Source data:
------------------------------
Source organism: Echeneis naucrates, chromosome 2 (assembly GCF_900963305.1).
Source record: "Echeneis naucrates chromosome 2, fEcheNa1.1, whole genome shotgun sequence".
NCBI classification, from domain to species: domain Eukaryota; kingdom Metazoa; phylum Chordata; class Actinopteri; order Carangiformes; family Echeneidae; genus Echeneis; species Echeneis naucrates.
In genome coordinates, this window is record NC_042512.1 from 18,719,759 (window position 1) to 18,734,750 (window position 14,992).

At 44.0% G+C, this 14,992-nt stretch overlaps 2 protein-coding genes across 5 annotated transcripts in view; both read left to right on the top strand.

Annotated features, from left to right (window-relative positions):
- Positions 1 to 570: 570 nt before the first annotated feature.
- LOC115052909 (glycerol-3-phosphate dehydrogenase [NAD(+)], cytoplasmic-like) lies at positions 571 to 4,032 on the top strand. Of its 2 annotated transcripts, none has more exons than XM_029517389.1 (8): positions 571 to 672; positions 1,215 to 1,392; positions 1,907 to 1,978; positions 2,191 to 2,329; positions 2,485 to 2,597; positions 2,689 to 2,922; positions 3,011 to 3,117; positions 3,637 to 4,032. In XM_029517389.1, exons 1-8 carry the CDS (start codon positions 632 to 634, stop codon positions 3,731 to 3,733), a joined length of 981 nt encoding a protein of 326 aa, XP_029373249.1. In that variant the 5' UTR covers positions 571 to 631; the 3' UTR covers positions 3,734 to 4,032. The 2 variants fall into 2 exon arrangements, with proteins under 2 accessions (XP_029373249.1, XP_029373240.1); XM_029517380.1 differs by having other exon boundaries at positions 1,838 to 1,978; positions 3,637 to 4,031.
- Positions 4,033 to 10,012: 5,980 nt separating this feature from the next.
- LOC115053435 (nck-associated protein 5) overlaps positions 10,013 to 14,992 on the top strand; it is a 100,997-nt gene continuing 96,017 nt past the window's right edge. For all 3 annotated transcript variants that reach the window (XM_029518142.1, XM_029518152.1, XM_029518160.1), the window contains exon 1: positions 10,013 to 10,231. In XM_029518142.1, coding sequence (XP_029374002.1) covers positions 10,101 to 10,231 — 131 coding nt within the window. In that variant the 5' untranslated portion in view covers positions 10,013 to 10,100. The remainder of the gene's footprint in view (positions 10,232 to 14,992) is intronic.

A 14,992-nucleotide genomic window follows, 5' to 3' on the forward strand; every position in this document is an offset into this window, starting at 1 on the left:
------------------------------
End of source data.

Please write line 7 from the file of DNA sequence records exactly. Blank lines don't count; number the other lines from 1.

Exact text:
- Positions 1 to 570: 570 nt before the first annotated feature.